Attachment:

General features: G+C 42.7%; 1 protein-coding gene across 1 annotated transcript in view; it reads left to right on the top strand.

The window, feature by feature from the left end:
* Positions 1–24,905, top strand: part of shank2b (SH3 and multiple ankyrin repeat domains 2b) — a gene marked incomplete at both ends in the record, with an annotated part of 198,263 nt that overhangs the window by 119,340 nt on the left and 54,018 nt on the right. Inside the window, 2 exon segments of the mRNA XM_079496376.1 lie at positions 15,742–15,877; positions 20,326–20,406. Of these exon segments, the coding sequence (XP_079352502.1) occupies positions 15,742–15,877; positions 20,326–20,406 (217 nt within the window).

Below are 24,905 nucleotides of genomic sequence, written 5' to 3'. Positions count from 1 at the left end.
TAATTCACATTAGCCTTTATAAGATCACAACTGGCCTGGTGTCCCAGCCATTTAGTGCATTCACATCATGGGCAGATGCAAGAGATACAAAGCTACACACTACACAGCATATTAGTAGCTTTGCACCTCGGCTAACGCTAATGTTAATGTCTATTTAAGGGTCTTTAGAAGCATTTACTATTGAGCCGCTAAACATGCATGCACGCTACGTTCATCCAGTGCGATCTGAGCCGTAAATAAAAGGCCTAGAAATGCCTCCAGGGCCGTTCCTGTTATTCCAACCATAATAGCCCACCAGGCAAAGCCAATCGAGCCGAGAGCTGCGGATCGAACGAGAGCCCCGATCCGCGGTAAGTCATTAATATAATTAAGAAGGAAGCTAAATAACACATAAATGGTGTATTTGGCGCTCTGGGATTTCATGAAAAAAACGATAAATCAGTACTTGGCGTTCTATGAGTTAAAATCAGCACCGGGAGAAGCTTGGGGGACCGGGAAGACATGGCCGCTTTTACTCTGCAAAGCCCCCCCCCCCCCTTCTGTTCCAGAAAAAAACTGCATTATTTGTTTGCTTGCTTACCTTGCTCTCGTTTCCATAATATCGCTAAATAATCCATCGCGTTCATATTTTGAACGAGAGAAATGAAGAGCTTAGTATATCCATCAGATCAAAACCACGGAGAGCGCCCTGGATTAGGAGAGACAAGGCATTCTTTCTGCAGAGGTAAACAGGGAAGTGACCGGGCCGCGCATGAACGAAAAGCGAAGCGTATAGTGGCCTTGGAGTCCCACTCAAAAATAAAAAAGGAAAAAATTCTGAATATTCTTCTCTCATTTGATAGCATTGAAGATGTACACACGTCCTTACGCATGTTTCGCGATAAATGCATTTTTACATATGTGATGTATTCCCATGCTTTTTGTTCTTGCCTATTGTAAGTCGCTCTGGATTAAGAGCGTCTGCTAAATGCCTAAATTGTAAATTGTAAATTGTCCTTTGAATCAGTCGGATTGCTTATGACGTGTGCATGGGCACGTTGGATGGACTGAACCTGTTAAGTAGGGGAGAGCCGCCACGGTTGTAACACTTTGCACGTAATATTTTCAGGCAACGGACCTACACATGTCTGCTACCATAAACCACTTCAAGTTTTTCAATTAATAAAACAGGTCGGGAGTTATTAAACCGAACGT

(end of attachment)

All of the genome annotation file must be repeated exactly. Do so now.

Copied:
General features: G+C 42.7%; 1 protein-coding gene across 1 annotated transcript in view; it reads left to right on the top strand.

The window, feature by feature from the left end:
* Positions 1–24,905, top strand: part of shank2b (SH3 and multiple ankyrin repeat domains 2b) — a gene marked incomplete at both ends in the record, with an annotated part of 198,263 nt that overhangs the window by 119,340 nt on the left and 54,018 nt on the right. Inside the window, 2 exon segments of the mRNA XM_079496376.1 lie at positions 15,742–15,877; positions 20,326–20,406. Of these exon segments, the coding sequence (XP_079352502.1) occupies positions 15,742–15,877; positions 20,326–20,406 (217 nt within the window).

Below are 24,905 nucleotides of genomic sequence, written 5' to 3'. Positions count from 1 at the left end.
TAATTCACATTAGCCTTTATAAGATCACAACTGGCCTGGTGTCCCAGCCATTTAGTGCATTCACATCATGGGCAGATGCAAGAGATACAAAGCTACACACTACACAGCATATTAGTAGCTTTGCACCTCGGCTAACGCTAATGTTAATGTCTATTTAAGGGTCTTTAGAAGCATTTACTATTGAGCCGCTAAACATGCATGCACGCTACGTTCATCCAGTGCGATCTGAGCCGTAAATAAAAGGCCTAGAAATGCCTCCAGGGCCGTTCCTGTTATTCCAACCATAATAGCCCACCAGGCAAAGCCAATCGAGCCGAGAGCTGCGGATCGAACGAGAGCCCCGATCCGCGGTAAGTCATTAATATAATTAAGAAGGAAGCTAAATAACACATAAATGGTGTATTTGGCGCTCTGGGATTTCATGAAAAAAACGATAAATCAGTACTTGGCGTTCTATGAGTTAAAATCAGCACCGGGAGAAGCTTGGGGGACCGGGAAGACATGGCCGCTTTTACTCTGCAAAGCCCCCCCCCCCCCTTCTGTTCCAGAAAAAAACTGCATTATTTGTTTGCTTGCTTACCTTGCTCTCGTTTCCATAATATCGCTAAATAATCCATCGCGTTCATATTTTGAACGAGAGAAATGAAGAGCTTAGTATATCCATCAGATCAAAACCACGGAGAGCGCCCTGGATTAGGAGAGACAAGGCATTCTTTCTGCAGAGGTAAACAGGGAAGTGACCGGGCCGCGCATGAACGAAAAGCGAAGCGTATAGTGGCCTTGGAGTCCCACTCAAAAATAAAAAAGGAAAAAATTCTGAATATTCTTCTCTCATTTGATAGCATTGAAGATGTACACACGTCCTTACGCATGTTTCGCGATAAATGCATTTTTACATATGTGATGTATTCCCATGCTTTTTGTTCTTGCCTATTGTAAGTCGCTCTGGATTAAGAGCGTCTGCTAAATGCCTAAATTGTAAATTGTAAATTGTCCTTTGAATCAGTCGGATTGCTTATGACGTGTGCATGGGCACGTTGGATGGACTGAACCTGTTAAGTAGGGGAGAGCCGCCACGGTTGTAACACTTTGCACGTAATATTTTCAGGCAACGGACCTACACATGTCTGCTACCATAAACCACTTCAAGTTTTTCAATTAATAAAACAGGTCGGGAGTTATTAAACCGAACGT